Investors Out—Collaborators In!
In the long history of humankind . . . those who have learned to collaborate and improvise most effectively have prevailed.
The last chapter ended with an explanation of how to create a business plan to present to investors. Therefore, it might seem strange that we are now saying—“Investors out.” However, this chapter's focus isn't to tell you to never bring on investors. Rather, it emphasizes the importance of knowing when it makes sense and when it doesn't, what you need to know when and if the time comes, and the importance of finding genuine collaborators—not just deep pockets.
Despite our personal preference to avoid investors, we're not always opposed to the idea of bringing them on board or going for other forms of financing. There are times in the evolution of some companies when it makes sense to secure outside money. However, this definitely isn't true for every company; we would even argue that it isn't the case for the majority of entrepreneurial ventures. Many of the most successful entrepreneurs we know have bootstrapped their way to success without ever utilizing external financing. This has been the case for most of our own companies as well.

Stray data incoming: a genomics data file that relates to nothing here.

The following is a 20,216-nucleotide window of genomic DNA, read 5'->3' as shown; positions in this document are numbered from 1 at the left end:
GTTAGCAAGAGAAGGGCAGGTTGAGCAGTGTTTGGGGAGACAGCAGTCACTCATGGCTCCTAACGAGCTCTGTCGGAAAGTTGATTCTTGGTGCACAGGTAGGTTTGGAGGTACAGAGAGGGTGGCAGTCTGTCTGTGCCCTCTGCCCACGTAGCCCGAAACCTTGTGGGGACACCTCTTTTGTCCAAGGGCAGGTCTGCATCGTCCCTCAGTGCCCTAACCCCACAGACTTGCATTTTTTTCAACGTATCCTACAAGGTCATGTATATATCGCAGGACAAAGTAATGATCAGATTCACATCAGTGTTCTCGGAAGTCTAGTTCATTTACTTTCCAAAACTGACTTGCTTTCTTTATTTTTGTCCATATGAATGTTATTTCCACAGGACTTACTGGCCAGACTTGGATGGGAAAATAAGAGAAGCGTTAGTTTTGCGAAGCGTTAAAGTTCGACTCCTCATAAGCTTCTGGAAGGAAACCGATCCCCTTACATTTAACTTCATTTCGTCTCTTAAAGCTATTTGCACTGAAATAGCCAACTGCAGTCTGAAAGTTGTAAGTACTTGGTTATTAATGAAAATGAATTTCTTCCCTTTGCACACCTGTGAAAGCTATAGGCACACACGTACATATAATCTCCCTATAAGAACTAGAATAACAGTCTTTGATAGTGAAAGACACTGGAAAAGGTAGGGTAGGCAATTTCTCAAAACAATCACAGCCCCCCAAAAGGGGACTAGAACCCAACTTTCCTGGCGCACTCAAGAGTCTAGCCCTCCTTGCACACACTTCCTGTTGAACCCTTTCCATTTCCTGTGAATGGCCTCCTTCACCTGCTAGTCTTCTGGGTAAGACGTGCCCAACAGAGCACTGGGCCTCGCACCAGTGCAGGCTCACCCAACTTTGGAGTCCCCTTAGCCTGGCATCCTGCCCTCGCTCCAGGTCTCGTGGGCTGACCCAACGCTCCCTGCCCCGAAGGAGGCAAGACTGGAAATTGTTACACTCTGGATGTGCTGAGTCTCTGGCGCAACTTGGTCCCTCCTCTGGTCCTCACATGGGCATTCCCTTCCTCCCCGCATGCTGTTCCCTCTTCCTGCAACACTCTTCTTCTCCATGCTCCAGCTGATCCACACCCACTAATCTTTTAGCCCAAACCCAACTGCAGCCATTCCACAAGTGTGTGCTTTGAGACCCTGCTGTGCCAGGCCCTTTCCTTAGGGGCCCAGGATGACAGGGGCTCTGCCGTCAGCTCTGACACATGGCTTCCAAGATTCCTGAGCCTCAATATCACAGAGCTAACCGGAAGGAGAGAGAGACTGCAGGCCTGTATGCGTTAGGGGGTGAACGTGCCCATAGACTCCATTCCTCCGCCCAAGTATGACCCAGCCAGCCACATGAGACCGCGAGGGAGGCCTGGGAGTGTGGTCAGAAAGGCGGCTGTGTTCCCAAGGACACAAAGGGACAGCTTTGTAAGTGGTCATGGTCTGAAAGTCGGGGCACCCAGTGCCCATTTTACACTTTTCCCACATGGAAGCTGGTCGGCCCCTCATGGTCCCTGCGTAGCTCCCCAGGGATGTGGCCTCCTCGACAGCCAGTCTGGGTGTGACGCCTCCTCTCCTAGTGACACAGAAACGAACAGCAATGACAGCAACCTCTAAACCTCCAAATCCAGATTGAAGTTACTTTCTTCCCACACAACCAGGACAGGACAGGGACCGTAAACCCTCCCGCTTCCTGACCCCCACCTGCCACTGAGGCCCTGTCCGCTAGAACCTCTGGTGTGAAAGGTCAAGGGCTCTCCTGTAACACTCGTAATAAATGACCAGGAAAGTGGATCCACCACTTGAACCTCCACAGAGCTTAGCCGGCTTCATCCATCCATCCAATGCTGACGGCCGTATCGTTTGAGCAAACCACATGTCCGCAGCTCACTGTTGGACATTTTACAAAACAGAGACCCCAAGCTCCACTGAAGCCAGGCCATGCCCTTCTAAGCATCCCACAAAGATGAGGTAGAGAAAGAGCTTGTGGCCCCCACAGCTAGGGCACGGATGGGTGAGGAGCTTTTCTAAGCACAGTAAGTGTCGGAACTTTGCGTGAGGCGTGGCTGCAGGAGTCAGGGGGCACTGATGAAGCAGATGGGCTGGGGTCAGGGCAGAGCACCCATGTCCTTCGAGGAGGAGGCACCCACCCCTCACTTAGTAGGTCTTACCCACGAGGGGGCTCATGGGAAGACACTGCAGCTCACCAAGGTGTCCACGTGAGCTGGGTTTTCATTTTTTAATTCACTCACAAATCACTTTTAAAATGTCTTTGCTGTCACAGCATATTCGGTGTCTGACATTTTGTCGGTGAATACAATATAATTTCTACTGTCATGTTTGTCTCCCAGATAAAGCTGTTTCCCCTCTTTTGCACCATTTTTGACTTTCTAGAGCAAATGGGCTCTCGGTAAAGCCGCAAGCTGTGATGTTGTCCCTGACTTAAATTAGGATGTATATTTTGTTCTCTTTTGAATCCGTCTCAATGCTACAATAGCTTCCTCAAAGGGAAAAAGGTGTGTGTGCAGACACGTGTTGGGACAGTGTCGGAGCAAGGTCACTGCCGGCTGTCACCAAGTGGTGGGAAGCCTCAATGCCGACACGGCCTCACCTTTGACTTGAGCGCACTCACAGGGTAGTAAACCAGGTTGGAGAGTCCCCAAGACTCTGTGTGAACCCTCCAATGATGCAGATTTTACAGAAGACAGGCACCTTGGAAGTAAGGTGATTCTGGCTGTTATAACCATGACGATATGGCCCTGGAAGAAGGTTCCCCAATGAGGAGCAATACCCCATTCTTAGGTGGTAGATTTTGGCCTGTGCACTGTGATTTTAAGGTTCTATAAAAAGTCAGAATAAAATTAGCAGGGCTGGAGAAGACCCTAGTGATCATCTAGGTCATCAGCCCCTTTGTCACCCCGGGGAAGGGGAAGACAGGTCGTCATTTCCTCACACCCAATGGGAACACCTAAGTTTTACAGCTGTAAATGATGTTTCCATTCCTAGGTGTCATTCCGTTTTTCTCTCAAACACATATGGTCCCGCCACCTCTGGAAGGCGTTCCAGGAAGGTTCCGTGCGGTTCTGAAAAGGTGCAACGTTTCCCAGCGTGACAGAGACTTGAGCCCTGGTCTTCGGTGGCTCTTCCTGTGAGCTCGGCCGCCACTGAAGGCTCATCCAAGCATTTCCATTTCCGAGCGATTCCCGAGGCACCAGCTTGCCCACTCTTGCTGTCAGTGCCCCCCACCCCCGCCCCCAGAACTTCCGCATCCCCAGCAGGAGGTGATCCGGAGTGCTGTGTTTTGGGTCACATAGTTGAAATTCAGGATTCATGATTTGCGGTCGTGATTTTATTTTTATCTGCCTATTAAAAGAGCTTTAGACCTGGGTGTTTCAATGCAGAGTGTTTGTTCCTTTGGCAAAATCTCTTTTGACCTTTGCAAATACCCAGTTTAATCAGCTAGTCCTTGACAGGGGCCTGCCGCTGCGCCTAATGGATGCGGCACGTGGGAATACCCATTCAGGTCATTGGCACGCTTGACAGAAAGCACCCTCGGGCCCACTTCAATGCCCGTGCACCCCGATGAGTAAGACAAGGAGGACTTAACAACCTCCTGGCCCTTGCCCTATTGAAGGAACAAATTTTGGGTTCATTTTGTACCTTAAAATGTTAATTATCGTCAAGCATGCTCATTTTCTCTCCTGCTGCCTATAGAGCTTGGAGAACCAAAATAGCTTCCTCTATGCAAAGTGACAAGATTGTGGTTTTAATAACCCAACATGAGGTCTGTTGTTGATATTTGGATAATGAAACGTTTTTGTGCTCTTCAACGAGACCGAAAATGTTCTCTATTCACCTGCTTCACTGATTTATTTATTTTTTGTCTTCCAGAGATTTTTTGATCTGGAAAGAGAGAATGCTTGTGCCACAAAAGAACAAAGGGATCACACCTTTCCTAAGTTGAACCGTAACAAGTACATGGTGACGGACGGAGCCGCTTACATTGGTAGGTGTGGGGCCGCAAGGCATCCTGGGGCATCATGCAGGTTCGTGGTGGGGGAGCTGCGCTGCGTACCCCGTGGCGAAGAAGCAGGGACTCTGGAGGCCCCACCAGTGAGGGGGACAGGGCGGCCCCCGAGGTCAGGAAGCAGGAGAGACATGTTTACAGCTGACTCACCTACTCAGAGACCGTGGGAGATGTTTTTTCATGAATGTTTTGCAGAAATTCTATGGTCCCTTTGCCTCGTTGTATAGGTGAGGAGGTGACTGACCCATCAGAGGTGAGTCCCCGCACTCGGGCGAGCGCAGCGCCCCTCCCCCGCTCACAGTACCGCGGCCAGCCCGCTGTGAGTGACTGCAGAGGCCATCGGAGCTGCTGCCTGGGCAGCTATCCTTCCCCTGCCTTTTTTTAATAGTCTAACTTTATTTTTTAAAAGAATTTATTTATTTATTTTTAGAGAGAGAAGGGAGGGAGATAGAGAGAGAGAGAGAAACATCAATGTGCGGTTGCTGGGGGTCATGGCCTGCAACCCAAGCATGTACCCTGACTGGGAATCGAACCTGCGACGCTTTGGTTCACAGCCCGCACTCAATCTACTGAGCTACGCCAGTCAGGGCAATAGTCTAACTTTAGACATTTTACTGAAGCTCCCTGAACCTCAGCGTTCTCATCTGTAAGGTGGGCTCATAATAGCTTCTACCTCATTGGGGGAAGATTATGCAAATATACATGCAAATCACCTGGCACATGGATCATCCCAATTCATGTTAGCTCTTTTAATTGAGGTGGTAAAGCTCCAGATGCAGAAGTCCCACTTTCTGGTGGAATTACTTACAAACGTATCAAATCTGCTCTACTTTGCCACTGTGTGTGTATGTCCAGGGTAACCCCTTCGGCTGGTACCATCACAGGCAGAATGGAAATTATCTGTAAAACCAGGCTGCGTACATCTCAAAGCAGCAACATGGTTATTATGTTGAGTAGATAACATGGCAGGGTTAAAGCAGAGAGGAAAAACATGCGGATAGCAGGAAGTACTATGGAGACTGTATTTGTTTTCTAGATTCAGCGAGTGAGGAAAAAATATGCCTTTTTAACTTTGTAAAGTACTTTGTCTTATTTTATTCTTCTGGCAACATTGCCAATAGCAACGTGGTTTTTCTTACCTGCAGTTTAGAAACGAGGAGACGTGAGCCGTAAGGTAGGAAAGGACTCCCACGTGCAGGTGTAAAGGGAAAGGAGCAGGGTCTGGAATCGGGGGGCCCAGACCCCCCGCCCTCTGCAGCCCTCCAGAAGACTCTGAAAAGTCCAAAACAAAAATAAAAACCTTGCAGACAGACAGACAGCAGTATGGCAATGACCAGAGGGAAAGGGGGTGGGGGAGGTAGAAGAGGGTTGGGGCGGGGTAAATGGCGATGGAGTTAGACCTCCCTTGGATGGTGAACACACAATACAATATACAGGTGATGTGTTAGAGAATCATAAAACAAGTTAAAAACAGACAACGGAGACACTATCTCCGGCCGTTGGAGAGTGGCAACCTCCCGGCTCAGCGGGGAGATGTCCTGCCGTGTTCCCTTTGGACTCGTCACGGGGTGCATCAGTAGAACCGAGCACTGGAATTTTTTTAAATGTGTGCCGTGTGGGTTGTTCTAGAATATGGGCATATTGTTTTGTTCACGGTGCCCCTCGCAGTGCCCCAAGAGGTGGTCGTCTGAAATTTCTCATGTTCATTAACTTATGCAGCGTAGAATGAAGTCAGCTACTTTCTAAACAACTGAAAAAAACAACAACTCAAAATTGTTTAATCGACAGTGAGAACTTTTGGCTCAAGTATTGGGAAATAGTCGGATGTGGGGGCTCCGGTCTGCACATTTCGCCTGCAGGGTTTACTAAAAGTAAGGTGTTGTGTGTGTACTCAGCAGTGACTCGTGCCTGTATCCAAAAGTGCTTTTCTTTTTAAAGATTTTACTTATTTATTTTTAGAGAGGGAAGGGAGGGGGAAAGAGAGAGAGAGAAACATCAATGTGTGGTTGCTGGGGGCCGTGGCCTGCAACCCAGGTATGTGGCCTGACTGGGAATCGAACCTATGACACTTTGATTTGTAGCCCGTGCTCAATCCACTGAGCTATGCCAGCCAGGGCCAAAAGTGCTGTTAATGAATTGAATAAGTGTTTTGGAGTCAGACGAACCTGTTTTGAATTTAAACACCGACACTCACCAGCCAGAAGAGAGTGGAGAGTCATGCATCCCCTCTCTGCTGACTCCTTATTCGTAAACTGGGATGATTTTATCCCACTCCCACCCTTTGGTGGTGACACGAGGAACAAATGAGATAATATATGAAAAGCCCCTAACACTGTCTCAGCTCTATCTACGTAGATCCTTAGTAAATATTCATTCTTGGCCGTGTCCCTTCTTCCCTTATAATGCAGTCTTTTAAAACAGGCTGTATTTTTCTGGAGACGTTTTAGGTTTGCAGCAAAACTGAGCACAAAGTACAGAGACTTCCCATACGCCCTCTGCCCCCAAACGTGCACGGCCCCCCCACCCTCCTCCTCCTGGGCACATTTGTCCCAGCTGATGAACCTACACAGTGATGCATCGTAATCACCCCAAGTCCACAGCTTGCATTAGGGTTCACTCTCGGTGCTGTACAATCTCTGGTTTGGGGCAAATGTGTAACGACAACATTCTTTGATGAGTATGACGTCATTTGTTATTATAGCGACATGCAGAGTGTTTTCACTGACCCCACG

The mistake we often see entrepreneurs make—and the issue we address in this chapter—is the idea that you must find outside money in order to start a business. If you read business magazines and blogs and follow other sources of start-up news, you'll find plenty of ...